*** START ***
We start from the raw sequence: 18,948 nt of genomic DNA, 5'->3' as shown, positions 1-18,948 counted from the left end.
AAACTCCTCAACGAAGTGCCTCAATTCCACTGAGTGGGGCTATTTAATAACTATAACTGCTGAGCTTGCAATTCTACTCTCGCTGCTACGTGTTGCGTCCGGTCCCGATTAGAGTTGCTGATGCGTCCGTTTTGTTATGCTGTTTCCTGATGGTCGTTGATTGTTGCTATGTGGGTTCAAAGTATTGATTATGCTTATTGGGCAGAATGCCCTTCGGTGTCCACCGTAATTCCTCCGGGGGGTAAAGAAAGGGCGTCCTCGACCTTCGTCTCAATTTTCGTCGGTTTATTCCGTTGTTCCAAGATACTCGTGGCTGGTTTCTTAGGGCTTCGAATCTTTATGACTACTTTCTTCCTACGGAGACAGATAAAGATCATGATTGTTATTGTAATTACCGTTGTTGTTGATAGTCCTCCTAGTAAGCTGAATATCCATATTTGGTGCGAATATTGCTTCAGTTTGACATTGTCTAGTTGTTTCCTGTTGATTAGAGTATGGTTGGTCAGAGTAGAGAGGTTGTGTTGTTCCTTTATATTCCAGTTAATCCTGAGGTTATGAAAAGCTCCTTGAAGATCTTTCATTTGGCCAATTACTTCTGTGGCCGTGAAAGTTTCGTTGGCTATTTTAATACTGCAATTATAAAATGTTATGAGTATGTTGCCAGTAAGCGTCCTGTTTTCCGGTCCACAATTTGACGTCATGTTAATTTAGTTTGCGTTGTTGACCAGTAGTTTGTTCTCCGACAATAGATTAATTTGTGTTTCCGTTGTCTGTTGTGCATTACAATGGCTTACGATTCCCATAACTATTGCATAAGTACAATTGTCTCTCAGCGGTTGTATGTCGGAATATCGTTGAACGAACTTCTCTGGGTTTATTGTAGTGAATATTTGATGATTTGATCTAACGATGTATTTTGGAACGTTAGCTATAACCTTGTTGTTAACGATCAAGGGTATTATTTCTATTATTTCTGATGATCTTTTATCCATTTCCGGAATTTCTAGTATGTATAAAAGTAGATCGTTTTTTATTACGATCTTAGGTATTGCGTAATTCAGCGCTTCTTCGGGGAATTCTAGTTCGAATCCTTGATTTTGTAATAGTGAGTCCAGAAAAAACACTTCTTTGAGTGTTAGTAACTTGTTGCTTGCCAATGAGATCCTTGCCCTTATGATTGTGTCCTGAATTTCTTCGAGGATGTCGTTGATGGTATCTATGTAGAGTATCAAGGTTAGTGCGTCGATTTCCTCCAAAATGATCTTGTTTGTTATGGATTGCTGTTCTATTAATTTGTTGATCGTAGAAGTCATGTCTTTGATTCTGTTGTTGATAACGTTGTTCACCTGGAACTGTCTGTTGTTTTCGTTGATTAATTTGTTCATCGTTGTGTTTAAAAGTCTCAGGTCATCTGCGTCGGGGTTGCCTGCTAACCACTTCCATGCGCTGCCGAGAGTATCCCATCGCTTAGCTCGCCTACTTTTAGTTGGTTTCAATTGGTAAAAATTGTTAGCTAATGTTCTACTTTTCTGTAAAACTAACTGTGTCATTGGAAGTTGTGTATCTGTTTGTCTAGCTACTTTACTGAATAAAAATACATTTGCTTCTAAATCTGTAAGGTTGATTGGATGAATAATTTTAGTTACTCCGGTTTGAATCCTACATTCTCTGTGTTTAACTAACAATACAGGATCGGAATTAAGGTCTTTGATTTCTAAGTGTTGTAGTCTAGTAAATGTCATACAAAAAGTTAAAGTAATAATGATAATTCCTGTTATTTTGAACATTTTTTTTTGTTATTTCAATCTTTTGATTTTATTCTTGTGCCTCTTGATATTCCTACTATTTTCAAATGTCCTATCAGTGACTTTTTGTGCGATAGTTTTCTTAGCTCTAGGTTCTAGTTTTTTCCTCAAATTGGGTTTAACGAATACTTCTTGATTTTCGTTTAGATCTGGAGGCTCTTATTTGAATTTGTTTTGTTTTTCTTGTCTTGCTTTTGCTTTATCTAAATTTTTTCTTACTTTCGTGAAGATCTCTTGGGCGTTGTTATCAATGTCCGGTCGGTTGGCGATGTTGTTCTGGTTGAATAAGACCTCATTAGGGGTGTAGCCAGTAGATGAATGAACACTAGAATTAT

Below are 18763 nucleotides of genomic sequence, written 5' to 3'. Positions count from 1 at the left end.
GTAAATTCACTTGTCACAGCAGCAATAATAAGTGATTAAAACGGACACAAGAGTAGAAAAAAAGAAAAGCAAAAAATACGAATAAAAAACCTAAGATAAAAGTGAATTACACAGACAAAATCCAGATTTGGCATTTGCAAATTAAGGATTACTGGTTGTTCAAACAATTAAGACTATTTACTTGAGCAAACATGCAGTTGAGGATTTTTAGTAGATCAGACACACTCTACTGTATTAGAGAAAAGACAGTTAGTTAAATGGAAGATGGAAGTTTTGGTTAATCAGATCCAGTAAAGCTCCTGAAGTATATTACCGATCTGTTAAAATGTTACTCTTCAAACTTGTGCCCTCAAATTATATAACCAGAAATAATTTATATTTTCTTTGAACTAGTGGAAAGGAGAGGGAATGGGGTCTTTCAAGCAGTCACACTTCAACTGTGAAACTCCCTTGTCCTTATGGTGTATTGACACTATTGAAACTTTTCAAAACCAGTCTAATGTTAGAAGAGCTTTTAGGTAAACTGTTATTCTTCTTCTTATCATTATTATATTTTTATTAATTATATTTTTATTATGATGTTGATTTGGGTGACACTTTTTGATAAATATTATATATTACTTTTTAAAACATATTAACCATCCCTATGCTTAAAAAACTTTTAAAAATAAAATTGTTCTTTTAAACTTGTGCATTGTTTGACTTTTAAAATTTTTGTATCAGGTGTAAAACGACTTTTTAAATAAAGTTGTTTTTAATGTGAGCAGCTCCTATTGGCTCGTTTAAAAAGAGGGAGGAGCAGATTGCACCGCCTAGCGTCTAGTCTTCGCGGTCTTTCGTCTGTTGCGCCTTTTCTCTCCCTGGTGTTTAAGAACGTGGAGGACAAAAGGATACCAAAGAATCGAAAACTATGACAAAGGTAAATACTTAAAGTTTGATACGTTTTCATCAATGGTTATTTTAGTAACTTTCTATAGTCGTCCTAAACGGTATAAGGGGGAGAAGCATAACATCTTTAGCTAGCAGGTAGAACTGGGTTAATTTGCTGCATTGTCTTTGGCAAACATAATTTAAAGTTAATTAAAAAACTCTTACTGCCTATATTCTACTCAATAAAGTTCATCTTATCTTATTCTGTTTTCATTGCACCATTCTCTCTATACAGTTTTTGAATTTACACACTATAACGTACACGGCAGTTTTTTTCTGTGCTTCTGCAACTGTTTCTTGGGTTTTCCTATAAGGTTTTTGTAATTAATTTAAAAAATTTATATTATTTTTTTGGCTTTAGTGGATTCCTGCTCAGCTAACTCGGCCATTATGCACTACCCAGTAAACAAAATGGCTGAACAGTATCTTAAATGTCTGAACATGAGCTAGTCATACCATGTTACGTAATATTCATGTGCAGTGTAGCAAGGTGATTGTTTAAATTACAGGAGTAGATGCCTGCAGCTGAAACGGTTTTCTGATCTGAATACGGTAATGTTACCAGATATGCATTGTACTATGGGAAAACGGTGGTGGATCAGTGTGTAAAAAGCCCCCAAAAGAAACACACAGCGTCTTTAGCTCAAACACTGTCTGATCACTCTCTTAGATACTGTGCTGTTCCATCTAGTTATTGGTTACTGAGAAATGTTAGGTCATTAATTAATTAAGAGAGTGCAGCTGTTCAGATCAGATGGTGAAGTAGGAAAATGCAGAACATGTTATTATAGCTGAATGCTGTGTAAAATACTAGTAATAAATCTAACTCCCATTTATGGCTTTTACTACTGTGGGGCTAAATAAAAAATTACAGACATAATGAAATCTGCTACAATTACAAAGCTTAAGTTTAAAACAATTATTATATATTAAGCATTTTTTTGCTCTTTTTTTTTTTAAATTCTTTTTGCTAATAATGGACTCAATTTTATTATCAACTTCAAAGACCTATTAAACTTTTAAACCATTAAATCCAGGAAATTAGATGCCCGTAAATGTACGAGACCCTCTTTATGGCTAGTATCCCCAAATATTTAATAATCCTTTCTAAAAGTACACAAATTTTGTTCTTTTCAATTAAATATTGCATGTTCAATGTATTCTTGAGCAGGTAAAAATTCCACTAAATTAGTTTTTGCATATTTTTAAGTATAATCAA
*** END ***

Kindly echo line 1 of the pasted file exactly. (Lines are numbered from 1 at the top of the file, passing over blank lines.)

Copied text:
We start from the raw sequence: 18,948 nt of genomic DNA, 5'->3' as shown, positions 1-18,948 counted from the left end.